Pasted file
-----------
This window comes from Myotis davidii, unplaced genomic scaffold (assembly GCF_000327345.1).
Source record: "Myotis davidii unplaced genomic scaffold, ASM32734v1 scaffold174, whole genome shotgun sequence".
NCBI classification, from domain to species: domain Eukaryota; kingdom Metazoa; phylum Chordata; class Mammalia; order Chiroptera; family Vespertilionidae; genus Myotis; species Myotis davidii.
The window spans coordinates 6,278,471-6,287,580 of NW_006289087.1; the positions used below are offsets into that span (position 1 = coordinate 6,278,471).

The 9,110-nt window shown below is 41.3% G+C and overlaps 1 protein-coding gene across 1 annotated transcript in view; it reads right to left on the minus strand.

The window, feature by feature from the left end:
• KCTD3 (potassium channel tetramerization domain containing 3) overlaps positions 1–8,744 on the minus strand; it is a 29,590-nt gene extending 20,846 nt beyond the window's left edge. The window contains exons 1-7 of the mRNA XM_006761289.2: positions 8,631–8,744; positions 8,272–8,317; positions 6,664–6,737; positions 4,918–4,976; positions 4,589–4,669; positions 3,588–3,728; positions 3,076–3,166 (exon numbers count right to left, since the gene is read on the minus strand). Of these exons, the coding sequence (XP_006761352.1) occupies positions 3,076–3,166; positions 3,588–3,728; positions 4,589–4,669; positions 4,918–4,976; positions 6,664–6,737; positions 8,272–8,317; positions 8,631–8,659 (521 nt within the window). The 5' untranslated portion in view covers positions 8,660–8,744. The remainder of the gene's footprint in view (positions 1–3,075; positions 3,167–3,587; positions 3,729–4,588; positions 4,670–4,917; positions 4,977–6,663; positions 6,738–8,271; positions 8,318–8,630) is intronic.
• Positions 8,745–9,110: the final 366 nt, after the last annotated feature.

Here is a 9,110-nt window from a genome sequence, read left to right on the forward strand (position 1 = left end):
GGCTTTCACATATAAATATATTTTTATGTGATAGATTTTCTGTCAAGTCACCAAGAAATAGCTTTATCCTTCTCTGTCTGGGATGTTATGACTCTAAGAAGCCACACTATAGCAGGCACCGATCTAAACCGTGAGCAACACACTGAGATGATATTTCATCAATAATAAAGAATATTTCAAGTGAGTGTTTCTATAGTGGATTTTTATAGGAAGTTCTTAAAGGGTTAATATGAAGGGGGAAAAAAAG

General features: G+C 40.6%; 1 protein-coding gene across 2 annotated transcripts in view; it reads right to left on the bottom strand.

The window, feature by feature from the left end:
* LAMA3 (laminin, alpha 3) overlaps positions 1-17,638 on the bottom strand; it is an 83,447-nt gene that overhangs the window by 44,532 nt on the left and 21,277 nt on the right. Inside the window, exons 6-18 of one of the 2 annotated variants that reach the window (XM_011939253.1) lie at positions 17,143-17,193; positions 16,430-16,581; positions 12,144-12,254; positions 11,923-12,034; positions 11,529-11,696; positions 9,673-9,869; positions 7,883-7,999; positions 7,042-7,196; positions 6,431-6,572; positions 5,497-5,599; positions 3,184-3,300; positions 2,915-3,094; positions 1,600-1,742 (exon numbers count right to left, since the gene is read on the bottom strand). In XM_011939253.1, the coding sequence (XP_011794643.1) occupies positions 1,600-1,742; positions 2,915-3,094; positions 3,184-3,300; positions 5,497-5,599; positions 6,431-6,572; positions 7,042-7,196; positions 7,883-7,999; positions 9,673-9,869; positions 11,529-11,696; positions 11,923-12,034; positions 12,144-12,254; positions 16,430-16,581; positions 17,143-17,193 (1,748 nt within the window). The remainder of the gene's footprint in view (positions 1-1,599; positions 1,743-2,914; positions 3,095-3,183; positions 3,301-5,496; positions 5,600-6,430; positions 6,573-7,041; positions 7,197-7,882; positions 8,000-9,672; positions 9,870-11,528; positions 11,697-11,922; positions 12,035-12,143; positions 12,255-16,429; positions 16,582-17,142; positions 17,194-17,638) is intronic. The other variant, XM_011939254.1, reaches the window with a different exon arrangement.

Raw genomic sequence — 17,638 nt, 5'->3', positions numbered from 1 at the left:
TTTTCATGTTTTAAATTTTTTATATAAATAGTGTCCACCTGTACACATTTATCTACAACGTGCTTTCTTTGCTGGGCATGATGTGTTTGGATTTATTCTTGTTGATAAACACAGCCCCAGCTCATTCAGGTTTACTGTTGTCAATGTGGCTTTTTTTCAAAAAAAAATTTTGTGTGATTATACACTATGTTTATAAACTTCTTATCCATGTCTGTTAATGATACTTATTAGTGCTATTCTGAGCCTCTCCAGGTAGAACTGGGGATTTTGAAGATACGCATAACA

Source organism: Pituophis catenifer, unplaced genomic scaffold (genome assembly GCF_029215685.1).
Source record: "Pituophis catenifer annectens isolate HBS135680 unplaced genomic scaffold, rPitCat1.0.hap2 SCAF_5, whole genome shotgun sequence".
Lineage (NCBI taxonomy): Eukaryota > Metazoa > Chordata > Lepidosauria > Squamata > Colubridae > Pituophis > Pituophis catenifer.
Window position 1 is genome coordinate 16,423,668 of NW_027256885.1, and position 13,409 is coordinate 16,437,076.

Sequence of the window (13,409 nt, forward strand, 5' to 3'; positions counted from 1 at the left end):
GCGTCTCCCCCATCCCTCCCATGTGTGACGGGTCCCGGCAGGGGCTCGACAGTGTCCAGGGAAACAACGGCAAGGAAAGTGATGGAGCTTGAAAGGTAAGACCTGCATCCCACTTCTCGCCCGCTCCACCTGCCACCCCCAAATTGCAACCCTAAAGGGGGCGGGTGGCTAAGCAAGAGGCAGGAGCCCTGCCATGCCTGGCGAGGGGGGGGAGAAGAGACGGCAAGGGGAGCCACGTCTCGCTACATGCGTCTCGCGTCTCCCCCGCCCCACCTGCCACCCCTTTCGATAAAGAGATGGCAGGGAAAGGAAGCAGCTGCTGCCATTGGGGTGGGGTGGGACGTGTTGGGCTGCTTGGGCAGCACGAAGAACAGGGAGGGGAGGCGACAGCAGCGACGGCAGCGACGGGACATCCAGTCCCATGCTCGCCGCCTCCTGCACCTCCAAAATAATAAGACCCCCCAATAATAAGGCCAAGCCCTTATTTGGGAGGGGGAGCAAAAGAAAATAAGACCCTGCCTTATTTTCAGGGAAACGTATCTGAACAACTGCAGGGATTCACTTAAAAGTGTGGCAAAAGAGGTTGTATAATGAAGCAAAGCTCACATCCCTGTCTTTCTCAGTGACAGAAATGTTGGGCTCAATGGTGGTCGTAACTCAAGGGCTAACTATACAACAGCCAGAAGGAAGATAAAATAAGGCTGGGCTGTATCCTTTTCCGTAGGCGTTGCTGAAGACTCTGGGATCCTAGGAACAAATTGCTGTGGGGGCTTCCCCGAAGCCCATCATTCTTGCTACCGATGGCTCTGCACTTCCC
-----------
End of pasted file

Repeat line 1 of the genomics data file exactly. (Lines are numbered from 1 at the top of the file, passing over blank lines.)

This window comes from Myotis davidii, unplaced genomic scaffold (assembly GCF_000327345.1).